Five local schools presented their projects to a panel of independent judges at the Torbay MADE Manufacturing Challenge Finals.
Pupils from Paignton Community and Sports Academy, St Cuthbert Mayne School, The Spires College, Torquay Academy and Torquay Boy’s Grammar School demonstrated the skills and expertise they had learned by working with local engineering companies as part of the MADE project.
The MADE project encourages businesses and educators to work collaboratively and develop activities which challenge and stimulate to ensure young people are sufficiently equipped with the necessary skills and competencies required to be employed within the engineering and manufacturing sector.
Torbay’s Elected Mayor and Chairman of South Devon Manufacturing Forum, Gordon Oliver, said: “This event celebrates the completion of the second year of delivery of the Torbay MADE project, rewarding the participation of local students and thanking the Hi Tech Manufacturing businesses and schools for their participation in the project.
“This project is significantly enhancing and supporting provision in a new and engaging way and is an inclusive solution to youth engagement with the manufacturing sector in Torbay, assisting and enhancing efforts to redress the imbalance for the skills required by local manufacturing businesses and inspiring the next generation of engineers.”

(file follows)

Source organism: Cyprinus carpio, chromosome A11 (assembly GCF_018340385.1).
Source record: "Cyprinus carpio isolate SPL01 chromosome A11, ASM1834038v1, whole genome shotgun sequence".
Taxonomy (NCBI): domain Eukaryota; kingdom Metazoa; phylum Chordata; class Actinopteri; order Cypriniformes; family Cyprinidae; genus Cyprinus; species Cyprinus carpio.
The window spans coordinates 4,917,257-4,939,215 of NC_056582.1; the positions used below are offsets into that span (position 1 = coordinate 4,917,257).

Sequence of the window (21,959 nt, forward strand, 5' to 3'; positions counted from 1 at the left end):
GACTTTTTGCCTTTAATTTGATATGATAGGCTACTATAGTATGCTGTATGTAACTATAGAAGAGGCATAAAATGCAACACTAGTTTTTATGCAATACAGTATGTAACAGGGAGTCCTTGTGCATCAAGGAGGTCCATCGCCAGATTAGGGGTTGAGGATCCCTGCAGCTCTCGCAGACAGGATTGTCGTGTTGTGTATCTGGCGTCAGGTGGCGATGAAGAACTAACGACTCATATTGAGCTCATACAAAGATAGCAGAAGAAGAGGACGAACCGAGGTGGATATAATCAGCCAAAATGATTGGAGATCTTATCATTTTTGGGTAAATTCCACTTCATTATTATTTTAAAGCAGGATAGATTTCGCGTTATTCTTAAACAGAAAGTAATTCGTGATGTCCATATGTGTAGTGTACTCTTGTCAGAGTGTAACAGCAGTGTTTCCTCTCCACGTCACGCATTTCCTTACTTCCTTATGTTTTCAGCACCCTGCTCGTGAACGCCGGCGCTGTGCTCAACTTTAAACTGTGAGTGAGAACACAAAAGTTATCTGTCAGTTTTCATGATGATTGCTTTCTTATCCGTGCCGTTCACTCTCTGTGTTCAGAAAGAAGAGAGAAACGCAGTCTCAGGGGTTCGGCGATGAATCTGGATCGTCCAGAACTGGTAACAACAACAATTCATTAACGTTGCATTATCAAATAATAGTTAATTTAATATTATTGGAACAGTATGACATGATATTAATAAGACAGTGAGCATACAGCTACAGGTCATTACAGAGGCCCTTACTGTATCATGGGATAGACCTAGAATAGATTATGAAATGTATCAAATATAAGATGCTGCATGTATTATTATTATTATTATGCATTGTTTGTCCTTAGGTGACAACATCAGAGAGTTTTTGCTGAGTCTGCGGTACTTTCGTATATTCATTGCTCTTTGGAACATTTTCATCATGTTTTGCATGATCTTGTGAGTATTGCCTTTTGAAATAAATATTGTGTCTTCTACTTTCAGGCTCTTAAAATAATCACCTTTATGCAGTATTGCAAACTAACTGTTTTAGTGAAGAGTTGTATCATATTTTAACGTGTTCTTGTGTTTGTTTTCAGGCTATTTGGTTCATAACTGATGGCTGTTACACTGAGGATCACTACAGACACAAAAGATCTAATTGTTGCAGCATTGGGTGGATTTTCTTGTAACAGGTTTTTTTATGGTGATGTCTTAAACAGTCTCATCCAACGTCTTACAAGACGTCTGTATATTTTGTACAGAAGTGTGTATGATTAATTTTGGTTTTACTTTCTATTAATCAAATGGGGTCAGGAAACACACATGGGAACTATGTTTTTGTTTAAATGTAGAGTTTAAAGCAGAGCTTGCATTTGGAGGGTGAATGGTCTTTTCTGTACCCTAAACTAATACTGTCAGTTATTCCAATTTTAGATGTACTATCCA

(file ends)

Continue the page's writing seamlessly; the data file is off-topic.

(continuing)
The winning team were The Spires College, who partnered with Spirent for their project. Spirent, who are based in Paignton, design and manufacture test equipment for Global Navigations Satellite Systems such as GPS, and for related navigation systems.
Congratulations to Lauren Layne, Sophie Woodcock, Sophie McCuaig, Gracie-Lou Gillard, Catalina Georgescu, Katlyn Davies-Shaw and Keira Vango on winning the award with their bespoke desk tidy.
One of the key aims of the MADE project is to inspire girls into engineering and 85% the Manufacturing Challenge Day finalists were female.
Deborah Passmore, Partnership Executive at TDA, said: “It is a pleasure to be able to deliver days like this as part of our continued drive to inspire and excite young people in STEM. The project would not be the success it is without the continued support of local businesses. Their support in delivering these activities gives the students an engaging, real life experience of working in the manufacturing and engineering sector.”
1,893 young people have participated in MADE activities to date, with 13 schools, 25 businesses and 160 STEM ambassadors engaged in the project.
TDA has secured a further £40,000 from the Futureworks programme to deliver phase 2 of the MADE Project.
Phase 2 includes the continued delivery of Techbay: Engineering Your Future event, which takes place on Thursday 9 November. TechBay is a unique, hands-on, interactive experience showcasing the latest technologies, engaging and exciting the next generation of scientists, engineers and hi tech engineers.
If you are a business interested in supporting the MADE project by offering mentoring or work experience please email Debbie Passmore on Deborah.firstname.lastname@example.org or call 01803 208378.